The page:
1. Valdez, Christine R. MN, RN, CNS, CNOR
  2. Richardson, Jenny MS, RN, CNS
  3. Schrader, Jennifer BSN, RN, CPAN

Article Content


To evaluate the effectiveness of an interdisciplinary interdepartmental educational program using high-fidelity simulation on malignant hyperthermia (MH) knowledge at the Portland Veterans Medical Center.



A protocol for the emergent care of patients with MH was created within the operating room (OR). Since the syndrome is rare and the mortality rate is high, the OR staff decided to reevaluate their plan to reeducate the staff. An interdisciplinary workgroup was formed for this purpose. A comprehensive MH plan should include all areas that care for patients during and immediately after anesthesia, so members of the intensive care unit (ICU) and the postanesthesia care unit (PACU) were also included.



No policy for MH was in place that included interdisciplinary interdepartmental staff members.



The MH workgroup used resources from the Malignant Hyperthermia Association of the United States to prepare a high-fidelity education session. A 10-item MH knowledge assessment tool was created and administered to nursing staff prior to and then following the educational sessions. The workgroup coordinated a didactic educational session followed by a mock MH drill using simulation technology. Pre- vs post-data analysis was used to determine the effectiveness of the educational intervention.



MH knowledge assessment scores were tallied for 93 interdisciplinary participants from the three units. The mean score increased from 56% on the pretest to 89% on the posttest. Greater than half of the participants scored 70% or higher on the posttest. More than 90% of the participants agreed or strongly agreed that simulation was a helpful learning tool. The satisfaction scores with the standard of practice for care of patients with MH improved by 42-77% in all areas.



During analysis of the pretest and posttest correct responses, identification of early signs and symptoms of MH continued to be a problem area with staff in all areas.


Implications for CNS Basic and Continuing Education:

Interdisciplinary collaboration on MH education programs can be beneficial in improving staff satisfaction and knowledge. The use of simulation for MH drills can contribute to positive learning outcomes.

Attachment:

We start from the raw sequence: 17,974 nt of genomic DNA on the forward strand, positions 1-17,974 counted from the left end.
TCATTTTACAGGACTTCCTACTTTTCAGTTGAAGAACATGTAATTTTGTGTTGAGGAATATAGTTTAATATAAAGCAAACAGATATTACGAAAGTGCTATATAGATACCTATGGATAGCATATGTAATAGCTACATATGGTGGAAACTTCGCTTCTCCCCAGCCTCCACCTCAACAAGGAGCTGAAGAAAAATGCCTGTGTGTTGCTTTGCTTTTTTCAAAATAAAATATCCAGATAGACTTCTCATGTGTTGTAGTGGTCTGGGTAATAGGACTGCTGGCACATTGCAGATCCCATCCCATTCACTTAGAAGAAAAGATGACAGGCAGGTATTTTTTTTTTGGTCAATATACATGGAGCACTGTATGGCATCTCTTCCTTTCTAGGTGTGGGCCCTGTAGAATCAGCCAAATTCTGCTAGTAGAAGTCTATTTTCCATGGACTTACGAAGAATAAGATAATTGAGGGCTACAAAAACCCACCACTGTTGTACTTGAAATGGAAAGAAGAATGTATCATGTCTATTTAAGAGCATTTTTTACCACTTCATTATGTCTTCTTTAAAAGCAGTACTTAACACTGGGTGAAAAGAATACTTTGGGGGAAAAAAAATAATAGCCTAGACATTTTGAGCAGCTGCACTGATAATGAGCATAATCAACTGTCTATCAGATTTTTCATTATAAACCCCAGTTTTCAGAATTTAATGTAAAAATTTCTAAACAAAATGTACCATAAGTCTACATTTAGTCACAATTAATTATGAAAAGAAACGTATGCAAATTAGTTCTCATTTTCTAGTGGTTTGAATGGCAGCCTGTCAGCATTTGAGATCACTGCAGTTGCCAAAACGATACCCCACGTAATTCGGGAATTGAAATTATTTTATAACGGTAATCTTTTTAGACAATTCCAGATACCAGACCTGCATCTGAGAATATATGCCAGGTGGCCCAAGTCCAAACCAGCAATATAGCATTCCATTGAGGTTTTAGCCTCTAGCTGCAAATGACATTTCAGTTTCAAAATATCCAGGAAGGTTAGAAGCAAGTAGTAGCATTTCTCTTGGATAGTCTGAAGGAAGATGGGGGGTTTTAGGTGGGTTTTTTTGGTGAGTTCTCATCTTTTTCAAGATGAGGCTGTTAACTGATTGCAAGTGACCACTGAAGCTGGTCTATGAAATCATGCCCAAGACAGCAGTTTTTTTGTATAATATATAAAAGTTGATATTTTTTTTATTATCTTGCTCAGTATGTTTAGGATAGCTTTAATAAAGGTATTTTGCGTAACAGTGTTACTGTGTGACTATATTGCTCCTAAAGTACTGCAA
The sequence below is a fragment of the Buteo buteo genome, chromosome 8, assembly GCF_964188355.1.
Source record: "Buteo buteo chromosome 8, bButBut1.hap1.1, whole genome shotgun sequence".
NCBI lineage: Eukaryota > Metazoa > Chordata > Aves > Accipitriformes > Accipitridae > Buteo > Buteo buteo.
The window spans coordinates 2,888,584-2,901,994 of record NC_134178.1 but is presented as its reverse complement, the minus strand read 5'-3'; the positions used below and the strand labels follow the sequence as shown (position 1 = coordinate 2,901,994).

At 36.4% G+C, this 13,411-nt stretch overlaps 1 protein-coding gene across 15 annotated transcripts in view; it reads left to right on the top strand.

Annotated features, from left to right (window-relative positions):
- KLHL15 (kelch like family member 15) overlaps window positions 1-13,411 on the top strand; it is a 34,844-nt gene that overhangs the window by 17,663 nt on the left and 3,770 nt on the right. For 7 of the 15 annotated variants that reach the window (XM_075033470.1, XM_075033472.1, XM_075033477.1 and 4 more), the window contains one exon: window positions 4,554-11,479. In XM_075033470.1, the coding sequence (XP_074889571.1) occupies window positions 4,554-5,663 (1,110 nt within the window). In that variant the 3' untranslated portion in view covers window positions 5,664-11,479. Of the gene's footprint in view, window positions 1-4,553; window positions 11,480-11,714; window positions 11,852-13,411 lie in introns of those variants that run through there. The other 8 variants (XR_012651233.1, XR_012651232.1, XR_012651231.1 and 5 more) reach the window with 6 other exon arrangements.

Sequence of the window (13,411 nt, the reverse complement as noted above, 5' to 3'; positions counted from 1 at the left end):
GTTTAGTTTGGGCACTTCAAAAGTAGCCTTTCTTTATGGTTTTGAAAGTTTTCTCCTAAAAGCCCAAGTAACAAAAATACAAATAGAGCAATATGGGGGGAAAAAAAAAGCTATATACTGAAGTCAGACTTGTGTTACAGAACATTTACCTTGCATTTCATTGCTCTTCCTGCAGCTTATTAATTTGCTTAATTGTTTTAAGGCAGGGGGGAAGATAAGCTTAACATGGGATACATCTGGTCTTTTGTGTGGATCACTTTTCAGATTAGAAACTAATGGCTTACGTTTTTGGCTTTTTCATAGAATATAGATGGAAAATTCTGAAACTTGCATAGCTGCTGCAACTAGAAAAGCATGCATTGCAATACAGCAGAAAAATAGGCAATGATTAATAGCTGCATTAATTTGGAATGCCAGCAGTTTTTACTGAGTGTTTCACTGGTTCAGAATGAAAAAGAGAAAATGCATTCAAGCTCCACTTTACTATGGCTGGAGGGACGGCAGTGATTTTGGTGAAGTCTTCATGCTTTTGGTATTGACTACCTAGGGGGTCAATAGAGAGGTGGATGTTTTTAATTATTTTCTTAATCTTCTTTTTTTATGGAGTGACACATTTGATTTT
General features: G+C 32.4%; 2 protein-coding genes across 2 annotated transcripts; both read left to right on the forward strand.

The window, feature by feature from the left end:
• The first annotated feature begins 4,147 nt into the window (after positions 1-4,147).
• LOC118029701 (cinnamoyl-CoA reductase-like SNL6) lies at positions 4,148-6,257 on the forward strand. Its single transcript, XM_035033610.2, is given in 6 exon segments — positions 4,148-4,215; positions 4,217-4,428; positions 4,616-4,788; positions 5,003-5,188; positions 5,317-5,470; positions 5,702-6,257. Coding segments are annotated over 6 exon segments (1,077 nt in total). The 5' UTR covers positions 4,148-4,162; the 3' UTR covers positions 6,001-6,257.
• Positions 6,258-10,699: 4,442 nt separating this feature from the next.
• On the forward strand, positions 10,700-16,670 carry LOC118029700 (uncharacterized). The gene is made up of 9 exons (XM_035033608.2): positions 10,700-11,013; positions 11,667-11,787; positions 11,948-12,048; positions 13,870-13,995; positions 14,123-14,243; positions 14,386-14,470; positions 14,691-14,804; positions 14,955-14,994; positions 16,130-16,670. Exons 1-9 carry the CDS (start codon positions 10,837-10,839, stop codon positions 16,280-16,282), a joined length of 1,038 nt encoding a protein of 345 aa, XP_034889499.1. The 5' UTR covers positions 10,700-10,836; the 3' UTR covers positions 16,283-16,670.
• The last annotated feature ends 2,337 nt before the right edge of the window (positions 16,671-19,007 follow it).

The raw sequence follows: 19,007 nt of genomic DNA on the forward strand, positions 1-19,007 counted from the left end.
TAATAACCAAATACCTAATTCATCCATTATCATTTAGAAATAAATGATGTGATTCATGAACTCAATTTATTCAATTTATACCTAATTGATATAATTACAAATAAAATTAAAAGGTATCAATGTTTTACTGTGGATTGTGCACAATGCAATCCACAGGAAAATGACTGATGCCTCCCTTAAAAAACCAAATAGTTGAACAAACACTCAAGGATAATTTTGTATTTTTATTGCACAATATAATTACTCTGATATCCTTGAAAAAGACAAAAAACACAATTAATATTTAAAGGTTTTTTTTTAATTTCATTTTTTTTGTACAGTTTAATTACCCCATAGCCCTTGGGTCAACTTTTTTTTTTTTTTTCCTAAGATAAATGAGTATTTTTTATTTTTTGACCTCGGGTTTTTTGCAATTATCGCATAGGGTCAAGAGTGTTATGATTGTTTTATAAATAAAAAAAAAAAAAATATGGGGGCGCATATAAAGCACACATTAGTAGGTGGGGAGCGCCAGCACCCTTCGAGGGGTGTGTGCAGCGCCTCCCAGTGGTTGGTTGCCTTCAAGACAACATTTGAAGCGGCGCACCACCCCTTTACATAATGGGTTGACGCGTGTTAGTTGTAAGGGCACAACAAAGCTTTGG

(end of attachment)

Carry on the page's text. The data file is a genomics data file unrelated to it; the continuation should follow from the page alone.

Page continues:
Section Description

The 2010 National Association of Clinical Nurse Specialists (NACNS) Annual National Conference is planned for Portland, Oregon, on March 3 to 6. More than 375 clinical nurse specialists (CNSs), graduate faculty, nurse administrators, nurse researchers, and graduate students are expected to attend. This year's theme, "CNS as Internal Consultant: Influencing Local to Global Systems," demonstrates the breadth and depth of CNS practice and leadership at multiple levels in organizations and on healthcare.


A total of 142 abstracts were submitted for review, and 58 (not including student posters) were selected for either podium or poster presentations. Again, this year, there is a CNS student poster session; student abstracts will appear in a later issue of the journal. The abstracts addressed CNS practice in all 3 practice domains as described in the Spheres of Influence Framework for CNS Practice. Abstracts emphasized patient safety and quality care outcomes, leadership, CNS education, evidence-based practice, and new ways to shape CNS practice. Topics include CNS work activities incorporated into the 3 Spheres of Influence, the role of the CNS in developing clinical inquiry skills among staff nurses, use of simulation technology, strategies to maintain clinical excellence, the role of the CNS in National Database for Nursing Quality Indicators (NDNQI) activities, and many new and thoughtful ideas to support CNS education, practice, and research. Collectively, the abstracts represent the breadth, depth, and richness of the CNS's contribution to the well-being of individuals, families, and communities, as well as contributing to the advancement of the nursing profession.


The conference abstracts are published to share new knowledge with those unable to attend the conference. As you read each abstract, appreciate the intellectual talent and clinical scholarship of your CNS colleagues who are advancing the practice of nursing and contributing to the health of society through improved outcomes for patients and healthcare organizations. We encourage you to contact individual presenters to network, collaborate, consult, or share your thoughts and ideas on the conference topics.


Watch for next year's call for abstracts and consider submitting for presentation at the next NACNS annual conference scheduled for March 9-12, 2011, in Baltimore, Maryland.